Reality Shifts

Copyright © 2012 Cynthia Sue Larson

Excerpted from “Reality Shifts: When Consciousness Changes the Physical World

Comments on: "Sand Crabs and Our Perception of Reality" (15)

  1. kategladstone said:

    If Tahitians couldn’t see their first European ship, how were the Europeans who went to Australia able to see their first kangaroo?

    For more on the stories of people in far-off countries being unable to see European ships —

    • Great question about kangaroos! Chances are that the first Europeans were expecting to see some amazing new animals, such as what they’d seen in Africa hundreds of years earlier (lions, giraffes, zebras, elephants). There were no similar expectations by the Tahitians regarding past experiences with anything large and strange arriving with the waves.

      I can certainly empathize with your frustrations in finding reliable references for stories that get repeated often without references on the internet, with a sense that the stories are being treated as parable without regard for the truth of actual events. I hope you will be pleased to learn that there is documentation that Captain Cook’s ship was not recognized as a ship by the first islanders in Tahiti who encountered it. While my book does not include detailed source citations for this account, I cite here an excerpt from a relatively recent history book that includes detailed references to original sources:

      “According to the trader and consul J.A. Moerenhour, ‘the O-Tahitians mistook Wallis’ ship for a floating island, seeing the masts as trees, the pumps as streams.’ Teuira Henry, who assembled the notes of her grandfather, one of the first missionaries, adds that the stern or the prow of Wallis’s ship ‘was compared to a rock.'” — “First Contacts in Polynesia – The Samoan Case (1722 – 1848)” by Serge Tcherkezoff, ANU E Press, 2008, p. 132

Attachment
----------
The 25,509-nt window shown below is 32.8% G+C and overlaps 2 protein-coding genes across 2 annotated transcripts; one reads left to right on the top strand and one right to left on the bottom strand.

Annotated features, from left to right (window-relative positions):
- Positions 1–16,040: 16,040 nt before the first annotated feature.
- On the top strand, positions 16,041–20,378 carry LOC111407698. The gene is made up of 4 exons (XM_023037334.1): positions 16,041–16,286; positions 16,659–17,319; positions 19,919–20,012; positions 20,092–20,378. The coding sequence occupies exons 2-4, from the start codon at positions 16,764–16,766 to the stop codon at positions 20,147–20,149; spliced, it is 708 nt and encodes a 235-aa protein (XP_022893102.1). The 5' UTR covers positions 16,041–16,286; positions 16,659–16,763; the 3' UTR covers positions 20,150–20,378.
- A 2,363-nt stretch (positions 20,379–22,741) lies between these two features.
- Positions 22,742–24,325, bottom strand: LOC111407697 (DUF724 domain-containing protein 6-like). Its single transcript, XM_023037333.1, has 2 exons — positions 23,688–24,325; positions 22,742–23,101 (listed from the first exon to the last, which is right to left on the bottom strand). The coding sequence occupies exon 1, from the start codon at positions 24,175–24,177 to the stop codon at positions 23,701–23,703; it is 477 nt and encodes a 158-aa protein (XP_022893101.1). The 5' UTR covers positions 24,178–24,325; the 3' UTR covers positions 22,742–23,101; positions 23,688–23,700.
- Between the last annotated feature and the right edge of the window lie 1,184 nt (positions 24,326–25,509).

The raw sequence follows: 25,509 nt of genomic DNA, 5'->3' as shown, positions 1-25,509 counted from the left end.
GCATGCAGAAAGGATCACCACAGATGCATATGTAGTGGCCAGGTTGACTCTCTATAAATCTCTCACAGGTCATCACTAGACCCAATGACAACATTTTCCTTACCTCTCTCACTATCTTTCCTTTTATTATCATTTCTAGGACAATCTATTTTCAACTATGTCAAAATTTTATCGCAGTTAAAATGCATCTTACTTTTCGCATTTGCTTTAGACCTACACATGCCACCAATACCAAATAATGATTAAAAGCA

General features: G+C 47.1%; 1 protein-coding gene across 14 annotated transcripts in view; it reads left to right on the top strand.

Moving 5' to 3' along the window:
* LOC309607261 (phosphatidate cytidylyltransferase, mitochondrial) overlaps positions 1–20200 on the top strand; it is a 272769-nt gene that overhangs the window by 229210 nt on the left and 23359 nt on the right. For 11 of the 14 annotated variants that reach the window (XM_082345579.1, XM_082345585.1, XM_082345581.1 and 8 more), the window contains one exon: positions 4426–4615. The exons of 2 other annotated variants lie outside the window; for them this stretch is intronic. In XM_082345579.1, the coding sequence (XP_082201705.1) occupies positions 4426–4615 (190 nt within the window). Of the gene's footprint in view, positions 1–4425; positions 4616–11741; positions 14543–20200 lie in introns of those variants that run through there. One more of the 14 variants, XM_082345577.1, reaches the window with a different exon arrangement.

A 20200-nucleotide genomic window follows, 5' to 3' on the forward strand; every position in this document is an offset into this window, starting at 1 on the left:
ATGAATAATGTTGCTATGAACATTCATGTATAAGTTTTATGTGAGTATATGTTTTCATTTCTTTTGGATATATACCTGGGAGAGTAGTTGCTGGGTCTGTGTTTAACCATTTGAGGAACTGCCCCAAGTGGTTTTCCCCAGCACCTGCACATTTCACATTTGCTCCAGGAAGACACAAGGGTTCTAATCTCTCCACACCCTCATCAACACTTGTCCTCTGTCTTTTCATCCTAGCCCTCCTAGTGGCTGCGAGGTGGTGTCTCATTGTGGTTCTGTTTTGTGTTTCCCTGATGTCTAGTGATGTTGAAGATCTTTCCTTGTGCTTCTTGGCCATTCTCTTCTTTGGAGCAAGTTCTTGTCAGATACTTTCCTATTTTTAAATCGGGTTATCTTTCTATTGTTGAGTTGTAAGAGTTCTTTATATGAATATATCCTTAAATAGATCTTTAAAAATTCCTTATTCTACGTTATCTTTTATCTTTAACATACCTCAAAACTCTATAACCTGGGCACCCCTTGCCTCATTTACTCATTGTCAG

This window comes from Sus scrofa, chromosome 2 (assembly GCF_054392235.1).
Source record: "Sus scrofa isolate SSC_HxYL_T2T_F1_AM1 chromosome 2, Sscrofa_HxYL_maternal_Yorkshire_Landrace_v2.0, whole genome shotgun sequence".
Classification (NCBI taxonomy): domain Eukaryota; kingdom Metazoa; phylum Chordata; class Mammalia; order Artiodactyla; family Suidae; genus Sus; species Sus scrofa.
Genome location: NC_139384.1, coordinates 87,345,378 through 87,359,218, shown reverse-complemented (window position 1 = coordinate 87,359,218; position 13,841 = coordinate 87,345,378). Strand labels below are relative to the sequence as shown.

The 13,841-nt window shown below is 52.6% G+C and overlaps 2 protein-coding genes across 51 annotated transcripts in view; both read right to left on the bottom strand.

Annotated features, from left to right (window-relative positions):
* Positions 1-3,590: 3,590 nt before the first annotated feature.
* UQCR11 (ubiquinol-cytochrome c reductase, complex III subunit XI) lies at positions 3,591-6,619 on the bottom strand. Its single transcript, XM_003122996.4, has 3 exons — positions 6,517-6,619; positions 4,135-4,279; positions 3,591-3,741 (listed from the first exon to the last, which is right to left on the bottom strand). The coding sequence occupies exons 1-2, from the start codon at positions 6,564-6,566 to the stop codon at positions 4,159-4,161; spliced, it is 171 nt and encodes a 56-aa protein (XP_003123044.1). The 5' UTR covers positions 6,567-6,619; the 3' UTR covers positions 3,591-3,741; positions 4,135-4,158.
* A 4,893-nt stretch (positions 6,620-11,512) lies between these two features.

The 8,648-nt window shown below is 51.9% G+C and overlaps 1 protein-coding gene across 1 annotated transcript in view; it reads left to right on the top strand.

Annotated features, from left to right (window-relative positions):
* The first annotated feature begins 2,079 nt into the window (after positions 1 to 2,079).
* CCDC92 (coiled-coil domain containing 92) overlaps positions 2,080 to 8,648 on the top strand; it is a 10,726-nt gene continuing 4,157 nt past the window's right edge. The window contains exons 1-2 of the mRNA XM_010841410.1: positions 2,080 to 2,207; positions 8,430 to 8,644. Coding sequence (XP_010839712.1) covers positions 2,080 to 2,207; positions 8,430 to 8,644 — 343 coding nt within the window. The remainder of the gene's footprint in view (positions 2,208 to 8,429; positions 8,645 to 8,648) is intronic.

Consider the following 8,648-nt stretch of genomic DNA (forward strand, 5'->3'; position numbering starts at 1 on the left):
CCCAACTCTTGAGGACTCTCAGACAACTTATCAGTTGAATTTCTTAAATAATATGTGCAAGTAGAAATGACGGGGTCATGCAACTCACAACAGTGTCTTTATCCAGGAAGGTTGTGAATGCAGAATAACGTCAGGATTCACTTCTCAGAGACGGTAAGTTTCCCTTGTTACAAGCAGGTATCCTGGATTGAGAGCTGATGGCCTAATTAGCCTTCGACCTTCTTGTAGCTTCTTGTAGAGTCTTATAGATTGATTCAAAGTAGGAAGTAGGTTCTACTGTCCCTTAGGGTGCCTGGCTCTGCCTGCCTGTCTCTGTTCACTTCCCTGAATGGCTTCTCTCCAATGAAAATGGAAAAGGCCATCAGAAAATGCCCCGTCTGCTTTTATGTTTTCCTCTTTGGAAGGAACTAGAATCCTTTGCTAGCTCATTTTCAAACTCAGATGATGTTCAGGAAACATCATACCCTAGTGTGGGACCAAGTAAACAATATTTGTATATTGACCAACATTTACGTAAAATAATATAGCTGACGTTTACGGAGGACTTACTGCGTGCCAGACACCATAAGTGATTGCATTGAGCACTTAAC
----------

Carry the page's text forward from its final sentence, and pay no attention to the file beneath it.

2. On a separate note, my boyfriend and I were just talking about a similar concept earlier today.

  3. Excellent! Wonderful example of how often we search for the logical and what is “seen” before us, when so much of our existence is created in the realm we cannot see with our eyes.

    • Thank you, Elizabeth! Yes, it’s very true that much of what matters the very most is completely invisible to our regular senses, so we can’t see, touch, taste, hear or feel it. Yet even so, such things as love are still the very most important of all.

  4. Joni McLachlan said:

    Thank you for this Cynthia ! I have read this before in your work but you know what – its now its sinking in for a grand example of how we work sometimes. I have all your books downloaded on my kindle so far and will be awaiting your new one. I am working on book #3 of Twilla along with another book I have been commissioned to write that may come into being. Depends upon the man wishing a book. He is now undergoing some serious health tests and it could change that but back to Twilla. She is still going strong at the University here, going out to classy tourist places this week with a friend. There is a archeological dig near here in Ferryland and its called the Colony . I am going to place Twilla there at the Colony gift shop. I guess I am still at that stage where I place my books as neat places come up. After this weekend two course I am doing on line Healing with The Angels of the Energy Field – I am going into writing mode once again and for the summer I would say.